‘Medical tests, counselling can prevent marital crimes


Can the central and state governments not ensure pre-marital medical counselling, if not full-fledged medical examination, for prospective couples to avoid ‘marital crimes’ arising out of non-disclosure of medical conditions, wondered the Madras high court on Monday.
Justice N Kirubakaran, ending his judgement with a yearning, said that if premarital examinations were made mandatory, many problems due to medical issues, failure of marriages due to fraud, non-disclosure of health problems, etc., could be averted. “Therefore, it is appropriate for the central and state governments to sensitise people about the importance of pre-marital counselling at least, if not pre-marital examination. Benefits of such counselling by medical experts could be spread by proper advertisements in media, short movies, seminars in colleges, etc. Will they ,” he asked.
The judge was anguished by the divorce petition of a 24-year-old woman who had been cheated into marrying a man who was suffering from a hole in the heart, cancer in the thigh from where discharge was oozing out even on the day of their marriage in November 2014, and also impotence.
The woman petitioner said that she was married to him though his family members were aware of his medical condition, and added that their honeymoon trip itself had turned into a nightmare because of that.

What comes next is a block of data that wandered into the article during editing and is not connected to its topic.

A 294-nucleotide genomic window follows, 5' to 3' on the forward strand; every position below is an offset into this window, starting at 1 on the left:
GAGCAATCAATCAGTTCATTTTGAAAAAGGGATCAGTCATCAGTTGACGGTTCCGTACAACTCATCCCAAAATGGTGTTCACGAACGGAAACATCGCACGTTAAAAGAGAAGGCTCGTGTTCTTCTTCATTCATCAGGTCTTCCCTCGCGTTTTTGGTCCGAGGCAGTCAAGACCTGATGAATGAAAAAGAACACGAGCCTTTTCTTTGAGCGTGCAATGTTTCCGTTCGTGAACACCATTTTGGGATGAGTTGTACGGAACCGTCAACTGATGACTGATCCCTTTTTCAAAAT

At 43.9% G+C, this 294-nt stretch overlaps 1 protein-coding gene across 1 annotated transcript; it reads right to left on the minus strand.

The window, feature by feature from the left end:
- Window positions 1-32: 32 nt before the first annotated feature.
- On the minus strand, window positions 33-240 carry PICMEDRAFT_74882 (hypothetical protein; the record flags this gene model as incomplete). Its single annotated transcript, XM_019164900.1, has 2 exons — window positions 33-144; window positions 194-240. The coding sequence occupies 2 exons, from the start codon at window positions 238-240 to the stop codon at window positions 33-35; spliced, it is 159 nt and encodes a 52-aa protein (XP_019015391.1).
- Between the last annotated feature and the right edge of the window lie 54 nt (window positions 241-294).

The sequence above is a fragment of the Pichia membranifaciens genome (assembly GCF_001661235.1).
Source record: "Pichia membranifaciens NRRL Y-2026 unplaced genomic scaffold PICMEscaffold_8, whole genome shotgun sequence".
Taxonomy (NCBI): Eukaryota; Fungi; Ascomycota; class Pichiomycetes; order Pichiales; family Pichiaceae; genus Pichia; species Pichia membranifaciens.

The husband had sought restitution of the marriage saying that his cancer had been cured.
When he submitted his medical records as directed by the court, it was revealed that he was infertile too.
Justice Kirubakaran, recording these findings, said: “This case would amply demonstrate how a young lady suffers because of the marriage conducted without proper inquiry and verification about the groom. There was no medical examination or relevant investigation.
“Therefore, it is prudent for the parents of prospective brides and grooms to make necessary inquiry and verification about the health of their prospective son-in-law or daughter-in-law, as the case may be.
“However, in haste and hurry, most of the marriages are conducted and invariably, the women are becoming victims suffering violation of their dignity, human rights and right to decent and meaningful life guaranteed in the Constitution.”
Justice Kirubakaran further said, “one should remember that institution of marriage is based on mutual faith and trust where both the bride and the groom are equal partners.”
Casting aside rules and formalities, the judge then declared the marriage of the petitioner null and void, saying that the court remanding the matter back to the family court concerned for a trial would only result in the couple running from pillar to post in court for years.
The judge also had a few words of consolation and encouragement for the man as well.
“He should not feel discouraged and demoralised due to cancer, as new therapies are creating wonders. What is needed is will power and regular follow-up,” said Justice Kirubakaran.
This case is a classic illustration of how marriages are being conducted, with the parties concerned suppressing the weaknesses, diseases and inability of the prospective spouse, the court noted in the judgment.
Justice Kirubakaran added that crimes against women were being committed in the name of “marriages.”
Coming out with a reminder that society had a moral responsibility to check this trend, the court said, “Child marriages, denial to choose life partner and forced marriages against will, elderly men marrying young girls and celebrating marriages without even normal verification about the groom and his health condition are a few illustrations of marital crimes.”

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